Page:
In August 2000, Brown was diagnosed with multiple myeloma, a terminal blood cancer. He confronted his illness with the same dignity and courage that had characterized his entire life and career. Six months before being interviewed by the Academy of Achievement, he received an autologous stem cell transplant and enjoyed an active life for the following year-and-a-half, before succumbing to a lung ailment in June 2002.
In his last years, he participated in a host of new building projects in Washington, D.C., including the Smithsonian’s American Indian Museum, and the National World War II Memorial. Through these works and the National Gallery of Art, the generous spirit of J. Carter Brown will contribute to the life of his country for many years to come.
“I was hopeless. I was very unathletic, and when I was in school I was two years younger than everybody in my class, so I got beaten up all the time, and I got laughed at for being interested in studying and doing stupid things like that.”
J. Carter Brown’s interests may not have won him many friends in school, but his subsequent career made him one of the best-loved figures in the cultural life of his country. For 23 years, he served as Director of the National Gallery of Art in Washington, D.C., building one of the world’s greatest collections of art, and keeping it available to the public, free of charge.
He more than tripled the Gallery’s annual attendance, drawing record crowds with once-in-a-lifetime exhibitions like “The Treasures of Tutankhamun” and “Treasure Houses of Britain.” He doubled the Gallery’s exhibition space and massively enlarged its holdings, persuading collectors to donate their treasures to the nation. Critics howled when he commissioned architect I. M. Pei to build a modern gallery alongside the existing neoclassical structure, but the result was an undisputed triumph, named by the American Institute of Architects as one of the ten best buildings ever built in the United States.
When J. Carter Brown died in 2002, he was not only mourned as the man who had transformed a great arts institution, but as a populist who had brought great art to the masses.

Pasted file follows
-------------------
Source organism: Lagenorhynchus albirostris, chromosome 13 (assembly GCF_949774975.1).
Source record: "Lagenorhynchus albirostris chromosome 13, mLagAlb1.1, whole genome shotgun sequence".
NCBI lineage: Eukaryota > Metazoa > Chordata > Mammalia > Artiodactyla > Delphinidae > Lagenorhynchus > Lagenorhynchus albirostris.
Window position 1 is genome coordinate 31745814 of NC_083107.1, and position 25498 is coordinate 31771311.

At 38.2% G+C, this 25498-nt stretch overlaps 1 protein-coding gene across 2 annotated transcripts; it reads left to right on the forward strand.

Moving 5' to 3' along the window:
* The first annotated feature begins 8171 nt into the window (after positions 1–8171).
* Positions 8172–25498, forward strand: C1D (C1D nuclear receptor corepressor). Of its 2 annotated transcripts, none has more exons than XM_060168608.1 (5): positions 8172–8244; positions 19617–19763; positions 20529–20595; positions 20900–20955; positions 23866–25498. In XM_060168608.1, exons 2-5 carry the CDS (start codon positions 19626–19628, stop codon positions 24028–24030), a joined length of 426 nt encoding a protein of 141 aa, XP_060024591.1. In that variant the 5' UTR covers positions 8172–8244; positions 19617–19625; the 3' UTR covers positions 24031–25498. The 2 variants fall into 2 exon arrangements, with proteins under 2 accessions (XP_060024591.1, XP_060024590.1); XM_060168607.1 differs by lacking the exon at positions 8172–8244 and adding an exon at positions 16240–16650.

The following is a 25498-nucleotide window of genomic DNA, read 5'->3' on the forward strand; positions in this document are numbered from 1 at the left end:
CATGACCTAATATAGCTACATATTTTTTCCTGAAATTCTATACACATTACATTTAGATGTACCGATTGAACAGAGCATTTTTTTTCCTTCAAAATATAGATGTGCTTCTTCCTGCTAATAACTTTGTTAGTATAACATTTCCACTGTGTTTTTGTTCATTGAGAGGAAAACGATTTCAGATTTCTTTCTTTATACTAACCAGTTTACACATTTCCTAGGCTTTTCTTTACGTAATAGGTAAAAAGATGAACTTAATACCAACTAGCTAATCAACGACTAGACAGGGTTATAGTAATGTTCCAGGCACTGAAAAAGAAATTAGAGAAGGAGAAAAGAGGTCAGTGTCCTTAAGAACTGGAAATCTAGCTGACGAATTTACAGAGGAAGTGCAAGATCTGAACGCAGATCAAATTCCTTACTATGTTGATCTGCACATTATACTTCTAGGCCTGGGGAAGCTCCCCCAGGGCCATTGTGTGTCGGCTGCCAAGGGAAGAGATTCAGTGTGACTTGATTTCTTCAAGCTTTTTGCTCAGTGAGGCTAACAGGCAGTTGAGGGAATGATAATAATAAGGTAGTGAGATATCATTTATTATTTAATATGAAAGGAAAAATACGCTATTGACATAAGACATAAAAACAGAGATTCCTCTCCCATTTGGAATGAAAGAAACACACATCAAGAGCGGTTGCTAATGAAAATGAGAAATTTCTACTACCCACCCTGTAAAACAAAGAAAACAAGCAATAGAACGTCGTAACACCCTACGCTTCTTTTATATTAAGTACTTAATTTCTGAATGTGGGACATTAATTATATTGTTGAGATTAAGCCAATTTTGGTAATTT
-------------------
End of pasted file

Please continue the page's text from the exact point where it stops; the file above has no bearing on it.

How did you choose your career path? Was it something you planned from the beginning?
J. Carter Brown: I didn’t know what channel I would follow to carry out this idea of cultural administration. But it was very simple. I didn’t have enough talent to do any one thing superbly well. I couldn’t draw. I wasn’t that musical, although I’ve sung all my life in choruses. I wasn’t that good an actor. I didn’t do math, and didn’t do the visual expression that it would take to be an architect, although I loved architecture. And, I wasn’t going to be a poet. And, I wanted to achieve, so I figured the solution is to combine something so you can get a niche that other people haven’t got. So, I would go into the arts from an academic point of view, and I’d combine that with a business school degree. And then, I could market myself as a kind of cultural administrator, a kind of midwife for culture, and someone to arc the connection between an audience and the work of art, or of the arts. And so that was a career objective that I carved out for myself as a kid.
I was driving from the station in Washington, home to Georgetown. My father was working in the government, and I think I must have been 12 years old. I remember it was raining. We passed the National Gallery, and it was — that wonderful pink marble in the rain it gets very rich rose, and… I remember looking up and saying to my parents, “That’s the kind of job I would like to have some day.” Now, little did I know that I would actually be the director of that museum. But I felt that institutions had the stability to bring the arts to people, and perhaps art museums were the most stable because theater companies come and go, and there’s a lot of risk in the various performing arts and it’s sort of ephemeral. But, there’s something wonderfully permanent about those collections in art museums, and then you can use that as a base to bring in other art forms.
We had performing arts at the National Gallery. We have our own orchestra, one of the only museums that does have free concerts every week. We would bring dance groups in to relate to our Munch show or whatever. And then we had outreach. Our education system went out and reached, in my day, 80 million people a year. So out of this institution one had a kind of base, and that seemed to make sense.
How many graduate students from Harvard Business School in those days were thinking of going into the arts?
J. Carter Brown: In my day, I was the only one. I made my application on the basis that I wanted to go into cultural administration and in the nonprofit world. They took me in spite of that. Maybe they thought they could convert me. But, since then I understand that up to 20 percent of the business school class at Harvard are interested in the not-for-profit sector. So there’s been a tremendous sea-change. They accept women too, and that’s helped. They didn’t in my day. And they don’t let you do what I did, which was come — bang! — off from Harvard. You have to have worked. I would have gotten more out of the business school if I had worked before I went there. But I had a lot more education than I had in mind in the history of art.